News soon arrived from the army, an- be in future needless, and that the king nouncing brilliant successes, due to the would of his own accord suppress the arvalor of the king and the bravery of the rogance of Richelieu, lower his inordinate French troops.
power, and from henceforth exercise himDuring this time of glory and of peril self the royal authority. Louis XIII. was no longer that timid, fee- The next morning Louis visited the ble prince, often almost overlooked in his queen, remained, as usual, some minutes, own court; he was metamorphosed, indeed, and only stayed in the ante-chamber for and became suddenly a brilliant monarch, a moment, during which time_he apevery way worthy of the throne. He was proached Mademoiselle de la Fayette, described as ever foremost in danger, lead- and conducted her aside. ing his troops into action in person. All “I do not know,” said he, "when I shall parties agreed in applauding his conduct : be able to resume those conversations that he was loved and admired - he really are so infinitely delightful, for after an abreigned.
sence of some months, I am overwhelmed Every day that his absence lasted, and with business." every fresh intelligence that arrived, add- “Ah, so much the better !" cried Madeed to the state of excitement in which moiselle de la Fayette. “May you, sire, Mademoiselle de la Fayette found herself. ever be thus fully occupied.” Her own perfect purity insured her safe- The king smiled. ty. Such an attachment could not alarm “ You have doubtless heard me blamed for my idleness,” said he-“I am sure “May it ever induce you to justify me, you have; but all I ask is, that you will and you will not be mistaken. This will suspend your judgment, and do not con- console me for a world of injustice.”
a demn me—at least before you have heard After having uttered these words with my defense.”
an emotion that touched Mademoiselle de “Sire, how can I wait, when my heart la Fayette to the very soul, the king left already has decided ?»
In these busy, jostling, nineteenth-centu- church and up the organ loft stairs,” but ry days, when, through the agency of walk demurely to their open seats in the iron and steam, the ends of the earth have side aisle. We do not happen to be aware been brought together, it may well seem whether the society of the little town still almost impossible to find a quiet primitive merits the stigma attached to it by the spot, out of sight and sound of rushing Pendennis family, namely, that it was“ by engine and screaming steam-whistle. Yet no means amusing or pleasant,” but we for those who diligently seek them, such feel quite sure that the present rector's nooks and corners do still exist, and in wife is far too intent upon studying ruone of them we were lucky enough to brics and fashions ecclesiastical ever to be spend the early part of our long vacation. caught“ looking out of the drawing-room The place is situated on the coast of the window, wondering what Mrs. Pybus can most beautiful of our south-western coun-want cheapening fowls again in the marties, and though for certain reasons we ket, when she had poultry from Livermore's do not intend to disclose its name, the two days before.” But although prosagacious amongst our readers will be gress has shown itself in the church, there able to form a pretty good idea as to its is none as yet in the Clavering and Chatwhereabouts when we admit that it is not teris branch of the Great Western Railvery distant from the birthplace of Pen- way; even the preliminary works mendennis, that "little old town of Claver- tioned by Pendennis are among the things ing St. Mary,” past which the rapid river that shall be, and it is still by the coach Brawl holds on its shining course, and which has succeeded the Alacrity, alius which boasts a fine old church with Celerity, of bygone days, that you must great gray towers, of which the sun illu- journey over the sunshiny hills” which minates the delicate carving, deepening the stretch from Clavering westward to the shadows of the huge buttresses and gild- sea, in order to arrive at our terra incoging the glittering windows and flaming nita. vanes.” Things have, however, a little "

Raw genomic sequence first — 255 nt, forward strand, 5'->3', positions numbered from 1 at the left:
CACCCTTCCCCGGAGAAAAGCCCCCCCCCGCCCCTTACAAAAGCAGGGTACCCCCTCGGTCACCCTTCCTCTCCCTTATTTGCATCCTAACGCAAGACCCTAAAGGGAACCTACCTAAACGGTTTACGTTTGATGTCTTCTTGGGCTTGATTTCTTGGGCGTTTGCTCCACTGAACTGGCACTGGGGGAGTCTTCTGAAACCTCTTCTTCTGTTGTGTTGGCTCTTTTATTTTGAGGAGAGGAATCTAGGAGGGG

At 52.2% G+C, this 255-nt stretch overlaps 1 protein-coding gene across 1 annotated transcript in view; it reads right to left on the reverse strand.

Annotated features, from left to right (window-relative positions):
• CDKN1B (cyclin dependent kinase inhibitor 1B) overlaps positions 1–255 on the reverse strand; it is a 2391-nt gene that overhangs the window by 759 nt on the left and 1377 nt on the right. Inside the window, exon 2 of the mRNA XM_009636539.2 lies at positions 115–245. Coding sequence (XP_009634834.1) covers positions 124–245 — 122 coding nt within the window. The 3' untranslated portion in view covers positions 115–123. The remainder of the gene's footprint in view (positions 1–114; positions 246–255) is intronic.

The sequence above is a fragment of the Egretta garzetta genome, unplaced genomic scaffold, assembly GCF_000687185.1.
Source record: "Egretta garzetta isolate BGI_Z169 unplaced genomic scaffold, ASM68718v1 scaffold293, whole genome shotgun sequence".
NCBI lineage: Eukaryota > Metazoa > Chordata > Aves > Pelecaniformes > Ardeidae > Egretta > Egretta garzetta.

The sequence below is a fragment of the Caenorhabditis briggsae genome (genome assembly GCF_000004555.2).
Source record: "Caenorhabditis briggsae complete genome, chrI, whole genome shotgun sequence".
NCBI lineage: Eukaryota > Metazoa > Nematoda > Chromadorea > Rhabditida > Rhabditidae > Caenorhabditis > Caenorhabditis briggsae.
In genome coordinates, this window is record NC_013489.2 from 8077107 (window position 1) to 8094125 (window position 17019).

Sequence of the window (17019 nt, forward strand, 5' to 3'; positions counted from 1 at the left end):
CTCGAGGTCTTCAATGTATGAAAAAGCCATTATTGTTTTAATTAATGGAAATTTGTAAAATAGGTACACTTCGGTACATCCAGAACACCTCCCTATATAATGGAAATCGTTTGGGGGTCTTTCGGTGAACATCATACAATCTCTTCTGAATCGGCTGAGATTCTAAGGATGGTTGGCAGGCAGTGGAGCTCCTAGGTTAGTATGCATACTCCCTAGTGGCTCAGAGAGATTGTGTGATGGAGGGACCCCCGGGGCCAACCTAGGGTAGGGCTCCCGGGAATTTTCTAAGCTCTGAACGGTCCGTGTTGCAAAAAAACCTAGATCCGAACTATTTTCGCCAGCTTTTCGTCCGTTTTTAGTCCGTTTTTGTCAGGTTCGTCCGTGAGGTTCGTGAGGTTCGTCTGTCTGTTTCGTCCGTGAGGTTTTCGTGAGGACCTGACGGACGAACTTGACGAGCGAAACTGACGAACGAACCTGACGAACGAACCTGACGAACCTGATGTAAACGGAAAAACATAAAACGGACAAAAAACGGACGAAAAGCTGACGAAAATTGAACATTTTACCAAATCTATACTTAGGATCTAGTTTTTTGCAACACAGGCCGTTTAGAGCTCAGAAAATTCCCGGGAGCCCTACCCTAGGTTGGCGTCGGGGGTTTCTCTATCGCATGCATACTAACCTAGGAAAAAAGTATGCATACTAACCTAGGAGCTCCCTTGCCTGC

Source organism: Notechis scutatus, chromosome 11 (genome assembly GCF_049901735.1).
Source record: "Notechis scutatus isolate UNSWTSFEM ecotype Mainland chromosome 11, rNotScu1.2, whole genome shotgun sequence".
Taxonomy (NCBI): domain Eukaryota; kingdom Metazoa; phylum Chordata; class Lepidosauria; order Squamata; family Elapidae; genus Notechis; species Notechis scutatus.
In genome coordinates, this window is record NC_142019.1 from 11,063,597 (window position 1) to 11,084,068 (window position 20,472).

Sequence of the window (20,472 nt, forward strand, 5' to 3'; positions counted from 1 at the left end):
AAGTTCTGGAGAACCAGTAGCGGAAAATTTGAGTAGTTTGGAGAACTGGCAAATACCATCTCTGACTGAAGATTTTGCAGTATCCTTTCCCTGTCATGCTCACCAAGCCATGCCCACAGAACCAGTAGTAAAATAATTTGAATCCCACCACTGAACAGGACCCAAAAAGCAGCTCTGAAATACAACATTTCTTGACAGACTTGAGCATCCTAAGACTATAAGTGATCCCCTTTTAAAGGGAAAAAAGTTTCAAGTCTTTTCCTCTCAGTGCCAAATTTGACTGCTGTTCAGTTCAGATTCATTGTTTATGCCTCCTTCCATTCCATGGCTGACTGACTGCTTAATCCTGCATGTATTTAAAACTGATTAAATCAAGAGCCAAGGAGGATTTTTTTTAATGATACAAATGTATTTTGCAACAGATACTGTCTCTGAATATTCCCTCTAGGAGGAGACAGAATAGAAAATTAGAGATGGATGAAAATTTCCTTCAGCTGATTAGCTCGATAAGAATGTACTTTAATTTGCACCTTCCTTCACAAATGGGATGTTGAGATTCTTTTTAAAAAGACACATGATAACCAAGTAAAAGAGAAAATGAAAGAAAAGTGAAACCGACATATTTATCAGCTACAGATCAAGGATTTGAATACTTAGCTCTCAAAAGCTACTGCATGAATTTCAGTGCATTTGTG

The farm in which we had taken lodg. changed at Clavering since Mr. Thack- ings was about a mile from the little town eray spent many a pleasant summer holi- where the Clavering and Chatteris coach day there in his boyhood. The old colle- set us down one pleasant summer evening. giate church has been swept and garnish- The house was one of those quaint old ed, and bedizened with finery till it scarce buildings which are not uncommon in the ly knows itself, and the Wapshot boys no West of England, built of gray stone in longer make a “good cheerful noise scuf- the form of the letter E; the centre pro. fling with their feet as they march into ljection containing the doorway being en